For 2°C, Disegno set 10 leading designers and architects a challenge: could they redesign the public communication of climate change? The intention was not to provide finished public campaigns or definite answers, but rather to provocate and probe. How might a change in the way we conceive of and talk about climate change affect the climate change movement itself?
In a series of printed proposals in the magazine and objects displayed in the exhibition, the contributing designers – Marjan van Aubel, Sam Baron, Maria Blaisse, Ilona Gaynor, Ross Lovegrove, Neri & Hu, Parsons & Charlesworth, PearsonLloyd, Universal Design Studio and Dominic Wilcox – responded in hugely diverse ways.
Below, we are delighted to highlight designer and filmmaker Ilona Gaynor’s contribution. Gaynor’s proposal confronts us with the visceral impact that climate change will have on everyday life: the human body and built environment, for example. The print published above refers to the symptoms of a brain tumour, a disease that can be caused by chemical overspill. Gaynor’s design deals in horror and pessimism, rooting the communication of climate change in a bleak reality that she believes is inescapable.
Could you explain your contribution?
I am not a designer who takes much care over climate change. I don’t believe in the sustainability rhetoric that a lot of designers trot out here and there about using reusable materials and so forth. It’s not that I think it’s bad or inaccurate, just that it's something that I was never really interested in. I found it quite a dull topic and I think that’s why Disegno came to me. My approach has always been, I suppose, harshly critical. My approach to climate change was to look at the physical effect it has on real things such as concrete, metal and the human body. Not in any kind of broadly philosophical way, but in a really physical, literal sense. What does the science do to the body on this year, on this date? So I wanted to look at maybe having certain statements that could allude to some kind of gross conclusion. Some kind of outcome that would be a quick way to communicate to someone what it might be like to live in, maybe, 2060. So the statement that I sent to the magazine is taken from a medical journal of symptoms and describes that if you a brain tumour or you started bleeding on the brain due to heat, swelling or cancerous cells, you would get a metallic taste in the mouth. I imagined it might taste like sucking on a greasy coin.
It’s a standard description of a symptom that you’ve elaborated?
It’s using language to describe certain things. Telling people very distinct statements in black and white, very simply that this is what could and may occur, these are the kinds of new tastes and smells that may appear as a result of climate change and which we’ll just have to get used to. Illness, bricks crumbling, ink never drying, concrete taking much longer to set, certain plastics no longer lasting. Everything will change and my idea is just taking a couple of elements that are depressingly scary, but interesting at the same time. I used a typeface created by Dalton Maag that was designed to be quite violent. It’s all very symmetrical and pyschopathic, and there’s no grammar in the statement to make sure that there’s no sympathy for the reader.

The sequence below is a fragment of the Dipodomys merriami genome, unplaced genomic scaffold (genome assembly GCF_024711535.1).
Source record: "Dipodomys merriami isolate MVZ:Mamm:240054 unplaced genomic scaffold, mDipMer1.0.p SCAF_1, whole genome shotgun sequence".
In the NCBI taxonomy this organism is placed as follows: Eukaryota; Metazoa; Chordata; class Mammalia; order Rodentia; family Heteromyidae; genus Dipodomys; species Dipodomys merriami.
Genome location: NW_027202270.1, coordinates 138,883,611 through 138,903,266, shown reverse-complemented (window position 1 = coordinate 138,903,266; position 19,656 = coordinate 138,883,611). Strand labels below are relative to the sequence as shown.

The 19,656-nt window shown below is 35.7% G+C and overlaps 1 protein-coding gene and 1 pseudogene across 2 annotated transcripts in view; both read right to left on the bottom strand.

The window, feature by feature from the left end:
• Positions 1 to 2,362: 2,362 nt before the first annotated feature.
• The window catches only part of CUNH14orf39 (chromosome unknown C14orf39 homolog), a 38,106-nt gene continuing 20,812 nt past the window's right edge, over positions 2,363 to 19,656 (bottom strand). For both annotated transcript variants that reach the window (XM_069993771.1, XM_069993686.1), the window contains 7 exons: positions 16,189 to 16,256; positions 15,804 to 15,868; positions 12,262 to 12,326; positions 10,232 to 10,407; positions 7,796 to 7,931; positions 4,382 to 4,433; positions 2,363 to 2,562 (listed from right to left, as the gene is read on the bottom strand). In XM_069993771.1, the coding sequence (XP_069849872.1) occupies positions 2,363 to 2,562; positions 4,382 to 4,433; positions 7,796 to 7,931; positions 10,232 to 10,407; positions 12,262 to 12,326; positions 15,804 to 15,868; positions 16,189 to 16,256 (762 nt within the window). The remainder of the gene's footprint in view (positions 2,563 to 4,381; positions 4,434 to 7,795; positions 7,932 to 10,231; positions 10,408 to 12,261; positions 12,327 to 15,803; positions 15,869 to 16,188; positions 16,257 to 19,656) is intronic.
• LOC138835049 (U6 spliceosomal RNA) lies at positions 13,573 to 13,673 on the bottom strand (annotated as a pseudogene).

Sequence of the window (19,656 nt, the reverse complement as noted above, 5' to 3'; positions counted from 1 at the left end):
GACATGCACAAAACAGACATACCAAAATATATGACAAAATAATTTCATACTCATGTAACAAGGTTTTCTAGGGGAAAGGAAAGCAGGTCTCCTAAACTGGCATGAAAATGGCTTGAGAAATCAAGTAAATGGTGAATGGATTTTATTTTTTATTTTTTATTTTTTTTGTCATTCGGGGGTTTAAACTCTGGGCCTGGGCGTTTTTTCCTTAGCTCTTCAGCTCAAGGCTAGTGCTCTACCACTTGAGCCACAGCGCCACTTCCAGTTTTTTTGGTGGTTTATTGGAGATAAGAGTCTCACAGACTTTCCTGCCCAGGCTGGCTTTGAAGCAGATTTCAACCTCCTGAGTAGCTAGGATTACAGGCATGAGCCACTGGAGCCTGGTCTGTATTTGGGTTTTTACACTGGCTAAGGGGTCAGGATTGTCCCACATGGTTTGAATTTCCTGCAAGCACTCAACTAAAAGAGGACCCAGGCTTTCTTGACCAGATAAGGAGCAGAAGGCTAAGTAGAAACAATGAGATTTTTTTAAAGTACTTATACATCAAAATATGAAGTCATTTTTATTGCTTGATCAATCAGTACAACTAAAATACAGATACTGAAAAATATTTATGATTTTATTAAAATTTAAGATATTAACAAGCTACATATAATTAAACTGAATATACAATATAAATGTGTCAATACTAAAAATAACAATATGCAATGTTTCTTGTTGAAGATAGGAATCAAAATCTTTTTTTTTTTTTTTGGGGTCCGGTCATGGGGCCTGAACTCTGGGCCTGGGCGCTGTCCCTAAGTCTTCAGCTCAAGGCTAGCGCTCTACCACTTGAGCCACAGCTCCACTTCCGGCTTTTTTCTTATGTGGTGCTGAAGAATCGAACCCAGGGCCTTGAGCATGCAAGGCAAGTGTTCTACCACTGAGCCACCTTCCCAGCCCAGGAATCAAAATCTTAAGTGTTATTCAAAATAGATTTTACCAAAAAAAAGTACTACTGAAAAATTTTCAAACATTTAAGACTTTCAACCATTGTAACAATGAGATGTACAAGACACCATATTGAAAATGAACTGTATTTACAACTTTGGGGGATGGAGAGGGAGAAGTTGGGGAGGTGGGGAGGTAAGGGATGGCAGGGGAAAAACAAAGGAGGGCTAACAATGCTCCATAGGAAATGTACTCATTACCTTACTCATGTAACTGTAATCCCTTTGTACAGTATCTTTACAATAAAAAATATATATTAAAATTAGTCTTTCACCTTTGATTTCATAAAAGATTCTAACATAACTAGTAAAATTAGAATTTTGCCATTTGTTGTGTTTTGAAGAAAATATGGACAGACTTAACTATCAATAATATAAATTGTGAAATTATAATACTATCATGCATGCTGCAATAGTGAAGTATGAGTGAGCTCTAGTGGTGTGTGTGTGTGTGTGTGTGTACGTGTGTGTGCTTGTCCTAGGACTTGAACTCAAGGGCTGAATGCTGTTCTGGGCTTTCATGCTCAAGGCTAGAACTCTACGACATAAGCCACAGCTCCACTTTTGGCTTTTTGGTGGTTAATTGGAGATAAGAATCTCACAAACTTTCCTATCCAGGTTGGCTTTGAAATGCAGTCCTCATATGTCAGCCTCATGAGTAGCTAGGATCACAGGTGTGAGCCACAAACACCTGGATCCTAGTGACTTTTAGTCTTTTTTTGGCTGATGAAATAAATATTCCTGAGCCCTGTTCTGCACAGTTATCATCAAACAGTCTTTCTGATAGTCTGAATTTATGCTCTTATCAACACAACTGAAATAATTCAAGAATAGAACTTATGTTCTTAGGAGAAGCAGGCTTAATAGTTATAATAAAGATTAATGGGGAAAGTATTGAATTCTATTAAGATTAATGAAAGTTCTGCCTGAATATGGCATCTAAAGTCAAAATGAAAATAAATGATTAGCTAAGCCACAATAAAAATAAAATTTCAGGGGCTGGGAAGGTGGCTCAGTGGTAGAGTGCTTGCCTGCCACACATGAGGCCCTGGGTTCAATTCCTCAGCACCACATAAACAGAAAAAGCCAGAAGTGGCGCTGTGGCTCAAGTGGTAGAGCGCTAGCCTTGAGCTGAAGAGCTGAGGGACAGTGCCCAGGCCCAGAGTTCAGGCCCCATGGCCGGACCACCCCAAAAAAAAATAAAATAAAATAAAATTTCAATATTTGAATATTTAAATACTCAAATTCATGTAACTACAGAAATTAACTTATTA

How many of these statements did you develop?
I’ve got a huge document with about 200 statements. They all need to relate to the way we think about certain elements. Saying that concrete won't last on buildings is not enough: it needs to relate back to the human self. The issue with climate change is that we don’t care about future timespans. There are campaigns that say it’s all well and good, although our children may experience these effects, but people don’t really believe in those. But it’s not a case of believing, it’s scientific fact. People can’t associate with such a huge time gap.
Does climate change effect your daily projects and the work you’ve done so far?
No. This is awful, but I kind of welcome the effects of climate change. I’m very interested in what may occur and what accelerates as a result of this from a spectator point of view. I’m interested in the acceleration of technology and wonder how far it can be pushed, whether ethical consequences are there or not. It’s not a cool thing to say, but it’s genuinely how I feel.
It’s a morbid fascination.
Exactly. A lot of my previous work is about how you can accelerate technology or systems to the point where they break. That’s what I’m interested in. Humans have put themselves in this position, so why not enjoy or at least look in fascination at the consequences? When people ask if you recycle, you just nod and say yes, whether you do or not. It’s a back and forth, about being courteous and not being an asshole. But do people really care? My belief is that people don’t, so why not be confronted with the genuine consequences of cancer, shorter limbs, not being able to see properly.
Will this be something you think about more in future as a result of doing this project?
It’s really hard because designers can tackle so many things. Some designers chose to actively engage in the fact that they want to take care of certain environmental factors and make that their mandate. I’m not going to; I’m too interested in other things. I’m very aware of it from a scientific and technological perspective and that’s the element I’m interested in. It’s interesting, for example, that we should just escape Earth somehow. Escape is leaving essentially: the greatest show on earth. That’s where it’s going, so instead of focusing our efforts, it could be more interesting to focus our efforts on leaving.
It’s refreshing to have somebody be truthful about how they feel like that.
I like reality very much and think we should be presented with reality. I’m intrigued to see how we adapt as human beings, rather than trying to prevent climate change.